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  • Surging food prices boosted China's annual consumer price inflation to a 27-month high of 3.4% in May from 3.0% in April, the National Bureau of Statistics said on Tuesday.

  • U.S. Treasury Secretary Henry Paulson said that some agreements made in recent economic talks with China will help create the basis for moving towards a market-determined currency exchange rate, but stressed the effort was a long path of small steps.

  • Merkel, Putin, Bush

    This meeting of the world's richest nations may be the most challenging one for the U.S. in years, given the growing power of Russia and China.

  • Stocks prices are soft ahead of the opening after a tumultuous night in Asia which ultimately left markets there higher. Investors are also watching comments from Fed Chairman Ben Bernanke on housing and the economy made to a South African monetary conference this morning.

  • Michael Morris, chairman of Business Roundtable’s Energy Taskforce and chairman and CEO of American Electric Power, told CNBC’s “Street Signs” that a world-wide plan is needed to attack global warming.

  • To University of Maryland business economist Peter Morici, the disadvantages resulting from U.S. trade with China are clear enough: China's 24% tariff on imports for one, and the United States' $6 trillion external debt resulting from imports for another.

  • Stocks are weaker ahead of the open despite a round of Monday morning mergers. Asian markets were higher, ignoring another selloff in China overnight, and European markets are lower.

  • China's central bank is keeping a close eye on inflation after a recent spurt in the price of pork, eggs and other food, Zhou Xiaochuan, governor of the People's Bank of China, said on Tuesday.

  • China said on Monday its response to the threats of climate change must give overriding priority to economic development as the nation seeks to balance ambitions for growth with fears of environmental calamity.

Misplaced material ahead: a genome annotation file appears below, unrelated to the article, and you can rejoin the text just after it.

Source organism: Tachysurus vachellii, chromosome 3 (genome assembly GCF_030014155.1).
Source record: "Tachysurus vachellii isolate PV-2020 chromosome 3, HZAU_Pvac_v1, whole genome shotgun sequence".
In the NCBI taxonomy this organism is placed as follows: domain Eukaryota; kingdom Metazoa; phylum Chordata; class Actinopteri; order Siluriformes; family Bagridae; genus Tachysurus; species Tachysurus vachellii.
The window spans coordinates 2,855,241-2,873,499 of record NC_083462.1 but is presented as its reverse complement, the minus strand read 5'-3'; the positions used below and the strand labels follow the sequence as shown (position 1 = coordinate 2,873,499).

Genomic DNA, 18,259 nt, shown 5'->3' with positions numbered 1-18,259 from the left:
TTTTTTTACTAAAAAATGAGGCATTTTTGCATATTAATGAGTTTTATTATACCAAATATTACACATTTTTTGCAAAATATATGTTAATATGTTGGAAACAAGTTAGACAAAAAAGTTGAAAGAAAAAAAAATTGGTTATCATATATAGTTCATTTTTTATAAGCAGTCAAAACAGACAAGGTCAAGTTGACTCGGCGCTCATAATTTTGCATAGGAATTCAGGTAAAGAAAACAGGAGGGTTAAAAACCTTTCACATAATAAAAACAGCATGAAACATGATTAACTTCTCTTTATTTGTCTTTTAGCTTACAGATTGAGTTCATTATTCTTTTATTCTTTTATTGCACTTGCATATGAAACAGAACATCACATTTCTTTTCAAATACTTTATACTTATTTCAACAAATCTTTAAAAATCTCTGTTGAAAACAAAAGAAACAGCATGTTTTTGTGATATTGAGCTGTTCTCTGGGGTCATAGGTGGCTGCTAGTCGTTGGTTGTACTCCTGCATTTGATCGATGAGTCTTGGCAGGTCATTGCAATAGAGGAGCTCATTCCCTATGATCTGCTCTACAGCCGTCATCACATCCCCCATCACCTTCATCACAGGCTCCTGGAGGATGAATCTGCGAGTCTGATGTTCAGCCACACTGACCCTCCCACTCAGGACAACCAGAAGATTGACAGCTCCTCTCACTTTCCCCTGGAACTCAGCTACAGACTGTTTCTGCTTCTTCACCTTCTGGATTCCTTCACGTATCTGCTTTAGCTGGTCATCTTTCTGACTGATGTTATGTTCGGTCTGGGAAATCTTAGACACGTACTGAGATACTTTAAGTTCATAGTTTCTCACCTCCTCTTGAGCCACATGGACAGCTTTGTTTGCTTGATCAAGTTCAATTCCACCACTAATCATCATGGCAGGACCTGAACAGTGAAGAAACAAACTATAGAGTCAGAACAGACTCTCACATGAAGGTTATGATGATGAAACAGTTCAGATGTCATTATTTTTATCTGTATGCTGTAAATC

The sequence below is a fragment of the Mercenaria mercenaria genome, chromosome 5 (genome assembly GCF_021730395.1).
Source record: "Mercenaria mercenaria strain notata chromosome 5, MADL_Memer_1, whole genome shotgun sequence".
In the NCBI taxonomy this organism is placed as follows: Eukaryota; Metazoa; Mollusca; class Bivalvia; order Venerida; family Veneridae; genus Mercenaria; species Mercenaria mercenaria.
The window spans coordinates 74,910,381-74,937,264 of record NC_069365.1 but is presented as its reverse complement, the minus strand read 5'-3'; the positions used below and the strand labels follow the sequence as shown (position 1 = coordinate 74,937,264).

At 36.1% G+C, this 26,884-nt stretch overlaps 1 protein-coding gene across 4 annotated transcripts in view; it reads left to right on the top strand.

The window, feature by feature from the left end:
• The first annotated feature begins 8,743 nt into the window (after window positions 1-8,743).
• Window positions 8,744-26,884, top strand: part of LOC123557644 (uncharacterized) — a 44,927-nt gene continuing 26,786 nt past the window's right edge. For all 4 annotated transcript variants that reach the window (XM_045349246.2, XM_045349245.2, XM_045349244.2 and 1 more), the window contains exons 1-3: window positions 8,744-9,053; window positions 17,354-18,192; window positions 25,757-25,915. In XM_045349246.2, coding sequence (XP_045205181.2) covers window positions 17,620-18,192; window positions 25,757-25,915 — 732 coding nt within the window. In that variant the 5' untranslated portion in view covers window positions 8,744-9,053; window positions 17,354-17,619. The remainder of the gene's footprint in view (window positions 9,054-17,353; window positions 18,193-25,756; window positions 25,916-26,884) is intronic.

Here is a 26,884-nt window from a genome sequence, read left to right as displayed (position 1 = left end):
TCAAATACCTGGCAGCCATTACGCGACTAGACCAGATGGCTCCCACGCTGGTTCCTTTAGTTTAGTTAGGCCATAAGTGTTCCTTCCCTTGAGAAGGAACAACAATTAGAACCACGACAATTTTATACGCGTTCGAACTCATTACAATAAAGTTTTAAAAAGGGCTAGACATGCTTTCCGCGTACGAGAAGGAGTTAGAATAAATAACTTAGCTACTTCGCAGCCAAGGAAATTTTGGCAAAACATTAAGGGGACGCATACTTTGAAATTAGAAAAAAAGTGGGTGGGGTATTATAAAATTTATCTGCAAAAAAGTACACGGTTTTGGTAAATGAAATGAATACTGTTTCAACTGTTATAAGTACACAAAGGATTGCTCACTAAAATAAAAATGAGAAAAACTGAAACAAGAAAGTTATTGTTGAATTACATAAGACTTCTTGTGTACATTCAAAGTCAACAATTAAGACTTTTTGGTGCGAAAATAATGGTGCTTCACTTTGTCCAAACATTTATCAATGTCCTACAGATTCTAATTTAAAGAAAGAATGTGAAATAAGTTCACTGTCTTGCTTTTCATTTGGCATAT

• The buzz in Asia has been about China tripling stamp duties on stock trades. And if there is any truth in the latest rumors swirling around, a capital gains tax on shares is on the horizon, though Chinese officials have been quick to dismiss it. The same officials who on May 22 denied rumors of an increase in stamp tax, which was announced just a week later.  The dust will have plenty of time to settle over the weekend. Expect Chinese markets to continue hogging everyone’s attention throughout the upcoming week.

  • Union-backed critics of Wal-Mart Stores Inc.  are using a made-in-America campaign started by late founder Sam Walton in the 1980s to attack the global retailer for buying heavily from China.

  • Stocks are looking higher this morning after markets worldwide rode the wave of Wall Street's record-setting session yesterday. Wall Street was greeted this morning by merger news involving one of its own. Wachovia is buying Midwest broker A.G. Edwards for $6.8 billion, ranking the combined firm as one of the Street's biggest brokers and giving a big endorsement to the prospects for the retail brokerage and asset management businesses.

  • U.S. Treasury Secretary Henry Paulson, sharpening his tone on Chinese currency policy, said on Thursday that there was a mounting need for Beijing to let its yuan rise in value.

  • The chief financial officer of Baidu.com told CNBC that the China-focused Internet search firm is in the initial phases of a long-term growth story.

  • An overnight selloff in the Chinese market caused the Shanghai Composite Index to fall 6.5%, just one day after hitting all-time highs. Marc Pado, U.S. market strategist at Cantor Fitzgerald, and J.J. Burns, president of J.J. Burns & Company, joined CNBC’s Mark Haines on “Morning Call,” to discuss whether the exuberance that has driven China’s stock rally will evaporate and hurt global markets.

  • Despite big declines in China's stock market on Wednesday, market pros say the region remains a solid long-term investment.

  • There are many ways to play the Chinese market -- both directly and indirectly -- but a lot depends on your risk tolerance.

  • Lynic Wang dreams of buying his own home. The problem he faces is how to make enough money to buy that dream house in an expensive city like Shanghai.  Wang’s solution  – invest in the red hot Chinese stock market.

  • Wall Street is heading for a down day after China's move to cool its overheated stock market with a tax hike drove Shanghai shares down 6.5% and pulled the floor out of stock buying around the world. Asian markets closed lower and European stocks are down across the continent. Some buyers appear to be moving into U.S. Treasurys where rates are slipping this morning.

  • The morning-after-the-night-before mood is haunting the European bourses from the open Wednesday. Investors could be forgiven for being nervous, the Chinese bourses sold off on news the government is tripling the tax charged on share transactions.